Open Access

Evaluation of ivermectin mass drug administration for malaria transmission control across different West African environments

  • Haoues Alout1Email author,
  • Benjamin J Krajacich1,
  • Jacob I Meyers1, 2,
  • Nathan D Grubaugh1,
  • Doug E Brackney1,
  • Kevin C Kobylinski3, 4,
  • Joseph W DiclaroII5,
  • Fatorma K Bolay6,
  • Lawrence S Fakoli6,
  • Abdoulaye Diabaté7,
  • Roch K Dabiré7,
  • Roland W Bougma8 and
  • Brian D Foy1
Malaria Journal201413:417

https://doi.org/10.1186/1475-2875-13-417

Received: 30 August 2014

Accepted: 25 October 2014

Published: 3 November 2014

Abstract

Background

Mass drug administration (MDA) of ivermectin to humans for control and elimination of filarial parasites can kill biting malaria vectors and lead to Plasmodium transmission reduction. This study examines the degree and duration of mosquitocidal effects resulting from single MDAs conducted in three different West African countries, and the subsequent reductions in parity and Plasmodium sporozoite rates.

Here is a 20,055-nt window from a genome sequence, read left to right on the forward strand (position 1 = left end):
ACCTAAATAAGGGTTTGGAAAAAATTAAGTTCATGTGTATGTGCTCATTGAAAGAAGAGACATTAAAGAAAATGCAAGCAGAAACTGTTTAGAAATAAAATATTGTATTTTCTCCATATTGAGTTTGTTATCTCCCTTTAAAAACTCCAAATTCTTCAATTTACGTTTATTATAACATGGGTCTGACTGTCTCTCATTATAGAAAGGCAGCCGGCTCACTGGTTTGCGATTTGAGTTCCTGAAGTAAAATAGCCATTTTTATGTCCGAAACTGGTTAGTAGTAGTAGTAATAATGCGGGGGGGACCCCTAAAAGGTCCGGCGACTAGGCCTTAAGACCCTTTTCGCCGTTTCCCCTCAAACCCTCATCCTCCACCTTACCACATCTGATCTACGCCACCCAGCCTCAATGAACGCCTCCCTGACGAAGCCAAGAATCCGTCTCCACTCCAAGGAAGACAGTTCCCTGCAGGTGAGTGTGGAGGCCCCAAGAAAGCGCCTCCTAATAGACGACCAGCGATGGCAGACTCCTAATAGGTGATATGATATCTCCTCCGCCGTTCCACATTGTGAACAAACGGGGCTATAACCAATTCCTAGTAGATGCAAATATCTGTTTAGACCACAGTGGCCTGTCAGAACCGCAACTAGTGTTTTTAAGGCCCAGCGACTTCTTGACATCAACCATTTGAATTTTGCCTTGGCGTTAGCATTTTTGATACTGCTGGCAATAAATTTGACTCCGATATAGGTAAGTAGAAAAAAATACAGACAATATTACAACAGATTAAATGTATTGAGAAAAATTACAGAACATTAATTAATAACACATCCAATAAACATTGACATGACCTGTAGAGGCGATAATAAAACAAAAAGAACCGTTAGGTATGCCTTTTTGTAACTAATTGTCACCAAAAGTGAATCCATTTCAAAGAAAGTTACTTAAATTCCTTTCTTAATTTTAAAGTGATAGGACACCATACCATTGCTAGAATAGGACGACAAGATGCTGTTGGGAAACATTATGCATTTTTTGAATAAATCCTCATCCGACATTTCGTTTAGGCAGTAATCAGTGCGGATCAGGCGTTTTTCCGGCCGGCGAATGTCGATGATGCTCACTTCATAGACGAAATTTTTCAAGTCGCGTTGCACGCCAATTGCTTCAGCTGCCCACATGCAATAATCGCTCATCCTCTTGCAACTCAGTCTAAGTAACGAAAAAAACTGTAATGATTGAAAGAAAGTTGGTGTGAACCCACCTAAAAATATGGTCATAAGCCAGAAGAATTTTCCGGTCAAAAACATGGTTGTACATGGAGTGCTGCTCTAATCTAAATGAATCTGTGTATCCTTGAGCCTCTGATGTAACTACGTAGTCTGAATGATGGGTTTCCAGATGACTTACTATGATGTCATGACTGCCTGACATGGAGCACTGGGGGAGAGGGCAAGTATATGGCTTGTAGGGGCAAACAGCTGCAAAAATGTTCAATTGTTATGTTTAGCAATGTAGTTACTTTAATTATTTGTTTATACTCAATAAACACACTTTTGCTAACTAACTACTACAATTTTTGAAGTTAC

Methods

Indoor-resting, blood-fed and outdoor host-seeking Anopheles spp. were captured on days surrounding MDAs from 2008–2013 in Senegalese, Liberian and Burkinabé villages. Mortality was assessed on a portion of the indoor collection, and parity status was determined on host-seeking mosquitoes. The effect of MDA was then analysed against the time relative to the MDA, the distributed drugs and environmental variables.

Results

Anopheles gambiae survivorship was reduced by 33.9% for one week following MDA and parity rates were significantly reduced for more than two weeks after the MDAs. Sporozoite rates were significantly reduced by >77% for two weeks following the MDAs in treatment villages despite occurring in the middle of intense transmission seasons. These observed effects were consistent across three different West African transmission dynamics.

Conclusions

These data provide a comprehensive and crucial evidence base for the significant reduction in malaria transmission following single ivermectin MDAs across diverse field sites. Despite the limited duration of transmission reduction, these results support the hypothesis that repeated MDAs with optimal timing could help sustainably control malaria as well as filarial transmission.